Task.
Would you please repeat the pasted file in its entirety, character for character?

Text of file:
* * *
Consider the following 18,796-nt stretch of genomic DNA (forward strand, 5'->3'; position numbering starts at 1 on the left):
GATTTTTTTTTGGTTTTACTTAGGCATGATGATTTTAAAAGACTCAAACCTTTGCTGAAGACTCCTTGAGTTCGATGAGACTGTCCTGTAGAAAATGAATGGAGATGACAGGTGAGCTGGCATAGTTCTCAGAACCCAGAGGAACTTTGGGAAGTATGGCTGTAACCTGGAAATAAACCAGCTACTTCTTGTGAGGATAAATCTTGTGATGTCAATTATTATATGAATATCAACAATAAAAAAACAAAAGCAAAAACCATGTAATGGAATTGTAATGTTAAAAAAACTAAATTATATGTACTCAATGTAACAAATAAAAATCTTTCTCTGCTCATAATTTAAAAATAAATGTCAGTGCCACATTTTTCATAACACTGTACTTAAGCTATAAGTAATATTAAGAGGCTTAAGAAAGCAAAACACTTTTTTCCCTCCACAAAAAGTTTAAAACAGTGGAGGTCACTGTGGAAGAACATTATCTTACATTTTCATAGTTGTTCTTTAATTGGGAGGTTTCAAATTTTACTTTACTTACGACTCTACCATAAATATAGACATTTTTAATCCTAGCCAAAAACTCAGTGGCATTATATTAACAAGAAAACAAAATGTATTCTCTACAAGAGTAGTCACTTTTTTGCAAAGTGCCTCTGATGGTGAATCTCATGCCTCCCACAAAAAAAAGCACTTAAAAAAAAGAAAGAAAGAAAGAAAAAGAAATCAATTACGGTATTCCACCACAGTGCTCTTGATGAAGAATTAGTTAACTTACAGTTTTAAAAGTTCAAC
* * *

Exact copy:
Consider the following 18,796-nt stretch of genomic DNA (forward strand, 5'->3'; position numbering starts at 1 on the left):
GATTTTTTTTTGGTTTTACTTAGGCATGATGATTTTAAAAGACTCAAACCTTTGCTGAAGACTCCTTGAGTTCGATGAGACTGTCCTGTAGAAAATGAATGGAGATGACAGGTGAGCTGGCATAGTTCTCAGAACCCAGAGGAACTTTGGGAAGTATGGCTGTAACCTGGAAATAAACCAGCTACTTCTTGTGAGGATAAATCTTGTGATGTCAATTATTATATGAATATCAACAATAAAAAAACAAAAGCAAAAACCATGTAATGGAATTGTAATGTTAAAAAAACTAAATTATATGTACTCAATGTAACAAATAAAAATCTTTCTCTGCTCATAATTTAAAAATAAATGTCAGTGCCACATTTTTCATAACACTGTACTTAAGCTATAAGTAATATTAAGAGGCTTAAGAAAGCAAAACACTTTTTTCCCTCCACAAAAAGTTTAAAACAGTGGAGGTCACTGTGGAAGAACATTATCTTACATTTTCATAGTTGTTCTTTAATTGGGAGGTTTCAAATTTTACTTTACTTACGACTCTACCATAAATATAGACATTTTTAATCCTAGCCAAAAACTCAGTGGCATTATATTAACAAGAAAACAAAATGTATTCTCTACAAGAGTAGTCACTTTTTTGCAAAGTGCCTCTGATGGTGAATCTCATGCCTCCCACAAAAAAAAGCACTTAAAAAAAAGAAAGAAAGAAAGAAAAAGAAATCAATTACGGTATTCCACCACAGTGCTCTTGATGAAGAATTAGTTAACTTACAGTTTTAAAAGTTCAAC